Sterling still “not out of the woods”
02nd January: Highlights
- Sterling to mark time until Brexit trade talks start
- Dollar index has smallest range ever in 2019
- Further slowdown to presage recession?
Will Johnson be prepared to negotiate?
Q1 2020 is likely to be driven by business coming to terms with the new rules and regulations Governing dealings with its existing suppliers and customers, while the Government prepares for negotiation of a trade deal.
EU Commission President Ursula von der Leyen has already commented that she is concerned about the timetable set by Johnson for a deal to be finalized over trade and it will take a degree of goodwill on both sides for the talks not to descend into acrimony.
It is clear to Brussels that Johnson has the “nuclear” option of leaving with no trade deal in place but given the advances that have been made of the Withdrawal Agreement, Brussels “dragging its heels” when faced with such a threat appears counterproductive.
The first trading day of the new year has been something of a damp squib so far, with Sterling retreating to a low just above 1.32 as the dollar’s correction finds a temporary base.
Manufacturing PMI will be released later this morning with analysts predicting a marginal improvement from 47.4 to 47.6
No reason to buy while trade optimism prevails
With the market having to wait until the end of next week for the December employment report, it will be risk appetite and possibly President Trump’s impeachment trial that will dominate short term.
Trump himself has played down the trial as a “witch-hunt” and while he is unlikely to be found guilty there have been a few rumblings from more centrist Senators who will use their votes to guarantee concessions from Trump in the runup to the 2020 election.
Since it takes a ⅔ vote to oust a President, it would take a remarkable rebellion by his own Party to see him removed from office.
As details of phase one of the trade agreement between Washington and Beijing remain sketchy, the market has typically moved to await phase two. If talks are scheduled and both sides remain positive about an outcome, traders will be willing to increase their risk appetite which means the dollar’s recent correction will continue. Since risk appetite is a “non-U.S.” matter overall, the fall is unlikely to turn into a trend although the longer it goes on the better for U.S. exports.
With inflation a little over the Fed’s target of 2%, the Central Bank will be keen to monitor the inflationary effect of a weaker dollar although any thoughts of a rate hike is far from Jerome Powell’s mind.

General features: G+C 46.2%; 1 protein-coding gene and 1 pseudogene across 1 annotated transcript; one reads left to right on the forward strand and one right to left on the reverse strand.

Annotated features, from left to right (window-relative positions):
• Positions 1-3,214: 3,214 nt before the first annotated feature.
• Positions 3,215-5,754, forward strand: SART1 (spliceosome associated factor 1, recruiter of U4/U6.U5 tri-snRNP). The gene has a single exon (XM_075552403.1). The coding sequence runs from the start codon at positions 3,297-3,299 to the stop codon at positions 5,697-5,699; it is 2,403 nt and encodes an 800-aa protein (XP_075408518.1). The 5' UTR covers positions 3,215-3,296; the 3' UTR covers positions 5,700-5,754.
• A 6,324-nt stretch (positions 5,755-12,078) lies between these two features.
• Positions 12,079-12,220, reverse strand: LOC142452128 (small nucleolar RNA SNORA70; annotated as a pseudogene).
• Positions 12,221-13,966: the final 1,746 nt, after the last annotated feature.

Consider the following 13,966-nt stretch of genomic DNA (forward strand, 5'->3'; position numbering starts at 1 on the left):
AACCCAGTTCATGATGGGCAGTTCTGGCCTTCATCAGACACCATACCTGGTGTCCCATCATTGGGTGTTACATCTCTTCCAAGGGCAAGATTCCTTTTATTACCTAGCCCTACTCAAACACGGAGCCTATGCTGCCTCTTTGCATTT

Prevarication mars decisive action on slowdown
Later this morning activity data will be released for Germany as well as the entire region.
Again, the monophonic tone continues with the economy expected to be “bumping along the bottom”. Germany continues to suffer although there is a growing degree of investor confidence born out of the renewed positive attitude to global trade. Activity, however, remains mired, it is expected to be unchanged in December at 43.4 while a similar story prevails for the region, again unchanged at 45.9.
In a similar way to the effect positivity over trade talks has seen the dollar correct, some form of discussion over the fate of the Eurozone needs to be seen to be happening for the market to become less negative. However, the entire Eurozone system is based upon a confusingly bureaucratic model with overall responsibility and power shared between at least three people. While it may work as a theoretical model, in the “real world” it slows the entire process down to such an extent, that urgent action is impossible to achieve.
The euro has started the year in the same vein as other major currencies. It has fallen back versus the dollar to a low of 1.1200, with 1.1160 the first significant level of support.
About Alan Hill
Alan has been involved in the FX market for more than 25 years and brings a wealth of experience to his content. His knowledge has been gained while trading through some of the most volatile periods of recent history. His commentary relies on an understanding of past events and how they will affect future market performance.”